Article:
I’m having the most fantastic season. It’s still only August and I’ve caught 500 barbel already! And it’s all because I use Fred Bloggs’ boilies with his special dip, only £19.99 on eBay.
Actually that’s a lie. A great big whopper in fact. But a few would have been impressed, I’m sure. A few more might even have believed me.
I’ve not even caught 50 barbel and do you know what? I don’t care. I’m having the most fantastic season, not because of what I’ve caught numbers-wise (though I could if I wanted to have caught a load more) but because of the way I have caught my fish. The season is more than two months old and I’ve only fished the Trent 7 times. One session was for chub (a spectacular day), another was for roach on the stick (not so good, although I did catch a few barbel!), so really I’ve only targeted barbel on 5 occasions and each time my approach has been totally different.
The longest session, on opening day, saw me start at daybreak but was home for tea. The other sessions have been around 5 or six hours, each in daylight and all using one rod, held in the hand. It’s the kind of fishing where you are constantly thinking, working and doing your utmost to make things happen. No-one’s likely to accuse me of being lazy or a time bandit.
Of course, I could have caught a lot more barbel had I wanted to using multiple rods, by creating frenzied feeding activity with beds of hemp, micro pellets, glugs, hair rigs, bolt rigs, fishing into dark and using all the other simplistic tools. You surely know the score, after all it ain’t rocket science, is it? And whilst I will do this now and again should the mood take me or the circumstances dictate (as they will later in the year) I really struggle to find that sense of achievement in mugging a string of mug fish using crude tactics. My threshold of boredom is lower than most it would seem. If I was forced to do it every time I went fishing then it would feel like a punishment.
But I’m guilty of doing it in the past and like I say, will no doubt do it occasionally in the future. It’s a valid tactic, but totally one-dimensional.
Ninety per cent of those reading this will think I’ve lost my marbles. There’s more chance of getting a 14-year-old boy to stop masturbating than to get your average barbel angler to put away the multiple rods, the scaffolding, bivvy, bed chair and bite alarms. It’s practically a ritual of the modern scene. 50 shades of carbelling. As for walking to a peg… forget it!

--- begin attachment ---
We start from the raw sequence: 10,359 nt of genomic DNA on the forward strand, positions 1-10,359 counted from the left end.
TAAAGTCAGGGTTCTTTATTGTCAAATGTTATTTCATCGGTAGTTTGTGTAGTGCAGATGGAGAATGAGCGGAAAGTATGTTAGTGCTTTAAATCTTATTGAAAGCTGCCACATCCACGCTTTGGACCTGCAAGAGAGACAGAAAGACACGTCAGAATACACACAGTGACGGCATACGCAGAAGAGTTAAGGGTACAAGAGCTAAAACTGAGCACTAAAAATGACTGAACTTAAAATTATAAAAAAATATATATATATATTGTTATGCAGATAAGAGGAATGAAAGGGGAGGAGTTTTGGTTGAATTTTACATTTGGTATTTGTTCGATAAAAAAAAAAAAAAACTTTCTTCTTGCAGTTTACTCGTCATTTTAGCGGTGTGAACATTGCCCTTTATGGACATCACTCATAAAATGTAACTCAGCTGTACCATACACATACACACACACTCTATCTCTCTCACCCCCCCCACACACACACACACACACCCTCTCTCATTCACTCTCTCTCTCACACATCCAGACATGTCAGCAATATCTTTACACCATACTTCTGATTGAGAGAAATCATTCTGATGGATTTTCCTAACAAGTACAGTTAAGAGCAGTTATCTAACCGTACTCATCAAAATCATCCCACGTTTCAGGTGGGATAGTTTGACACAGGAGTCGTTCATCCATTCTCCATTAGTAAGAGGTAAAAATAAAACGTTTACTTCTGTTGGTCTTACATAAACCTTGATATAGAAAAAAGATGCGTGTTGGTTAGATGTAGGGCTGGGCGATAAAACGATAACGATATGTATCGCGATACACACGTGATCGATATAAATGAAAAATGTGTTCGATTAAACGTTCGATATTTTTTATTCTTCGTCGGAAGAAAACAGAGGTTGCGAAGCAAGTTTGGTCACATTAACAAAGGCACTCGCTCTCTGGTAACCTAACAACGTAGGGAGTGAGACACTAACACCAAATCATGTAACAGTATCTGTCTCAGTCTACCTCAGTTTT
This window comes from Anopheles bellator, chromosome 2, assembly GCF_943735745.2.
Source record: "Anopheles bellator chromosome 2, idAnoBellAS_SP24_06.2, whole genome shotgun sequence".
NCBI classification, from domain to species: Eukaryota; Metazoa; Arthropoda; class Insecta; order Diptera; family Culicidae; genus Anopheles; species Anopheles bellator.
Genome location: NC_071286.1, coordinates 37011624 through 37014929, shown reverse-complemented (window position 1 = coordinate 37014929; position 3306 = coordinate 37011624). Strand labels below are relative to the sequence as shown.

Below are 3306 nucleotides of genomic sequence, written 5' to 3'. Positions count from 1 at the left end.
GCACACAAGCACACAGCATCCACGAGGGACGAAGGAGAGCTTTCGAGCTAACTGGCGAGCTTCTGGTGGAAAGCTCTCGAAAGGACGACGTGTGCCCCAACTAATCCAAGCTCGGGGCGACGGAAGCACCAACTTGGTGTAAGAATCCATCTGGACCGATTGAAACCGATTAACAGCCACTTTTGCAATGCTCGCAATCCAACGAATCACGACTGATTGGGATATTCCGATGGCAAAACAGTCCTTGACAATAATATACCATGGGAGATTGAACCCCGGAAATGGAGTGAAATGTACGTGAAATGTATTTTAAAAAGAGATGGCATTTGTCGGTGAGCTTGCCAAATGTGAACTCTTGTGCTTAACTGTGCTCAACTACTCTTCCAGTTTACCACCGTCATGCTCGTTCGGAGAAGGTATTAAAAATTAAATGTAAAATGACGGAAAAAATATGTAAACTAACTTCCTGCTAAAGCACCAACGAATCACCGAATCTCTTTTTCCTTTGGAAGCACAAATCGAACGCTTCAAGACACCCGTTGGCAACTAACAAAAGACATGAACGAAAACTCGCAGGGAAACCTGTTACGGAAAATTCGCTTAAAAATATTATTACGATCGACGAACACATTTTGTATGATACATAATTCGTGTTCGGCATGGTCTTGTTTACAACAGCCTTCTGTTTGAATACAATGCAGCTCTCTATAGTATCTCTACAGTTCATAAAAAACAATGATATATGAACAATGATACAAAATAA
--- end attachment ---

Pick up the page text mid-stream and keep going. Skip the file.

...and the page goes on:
Consider this. Does a barbel angler after 20 years of carbelling have 20 years experience? Or at best does he have just one years experience repeated 20 times over. Different swims, sometimes. Using identical methods and a fixed mind set, definitely. Perhaps crediting him with a whole year’s experience is being generous. Surely there has to be more to it?
Let me throw a little more clarity in your direction. Come and join me on my first five sessions of the season and then perhaps ask yourself, could there possibly be a life beyond carbelling that might tempt you to expand your approach?
1. Guess I’m Pretty Crap At Carping
Brian and I had met Alfie Naylor at the Northern Angling Show in Manchester back in the spring and he’d whetted Brian’s appetite with tales of Trent carp. Having had them to 30lbs myself I can take river carp or leave them but Brian was practically frothing at the mouth. He’d never had a Trent carp before and Alfie assured him he knew a few spots that could deliver the goods.
The next step was a recce to stomping grounds I’d not visited in decades, sussing out where we might open the season and catch Brian a carp. Ironic that it took me back to the very first place I fished the Trent with my late stepfather more than 50 years earlier. Bit of deja vu going on there for me, I can tell you!
We picked our swims, agreed on a pre-baiting plan – enough to entice carp but not to attract too many bream – informed the local club of our plans and gained permission to carry them out and then prayed the river level would remain stable. It did and we were straining at the leash when daybreak arrived on the glorious day.
Alfie was the first to catch a carp, then Brian had one. Me? I could not have cared less. Indeed I had a rod out trying to catch bream! But eventually my boilie rod was away and guess what? It was a very chunky barbel. Not a bad way to start the season.
I then had another, identical in size. Rested it, unhooked it, prepared the camera gear and then somehow allowed to escape back into the river when I lifted the net. Harry Houdini would have been proud. I swear it was in the folds of the net but as the net lifted it was somehow underneath and bolted off. How I could have landed it and unhooked it underneath the net is a complete mystery, but hey-ho, these things happen.
So there you are. We can call it a barbel session if you like but it was a bit of a cheat, really. Carbeltastic!
2. It’s Not The Meat, It’s The Motion
Session two. Brian and Alfie had gone back to the carp swims. I didn’t fancy it and decided on a few hours rolling meat around. The technique could hardly be more simple. Rod, reel, braided main line and a hook. This can be wrapped in lead wire and/ or you can pinch a shot on the line. Easy peasy. The secret is to get the meat to roll along the bottom as naturally as possible. I chose to avoid the shallows where the action might be fast and furious (the old numbers thing again) and headed for a few areas where I knew there were deeper gullies and the likelihood of a bigger specimen increases.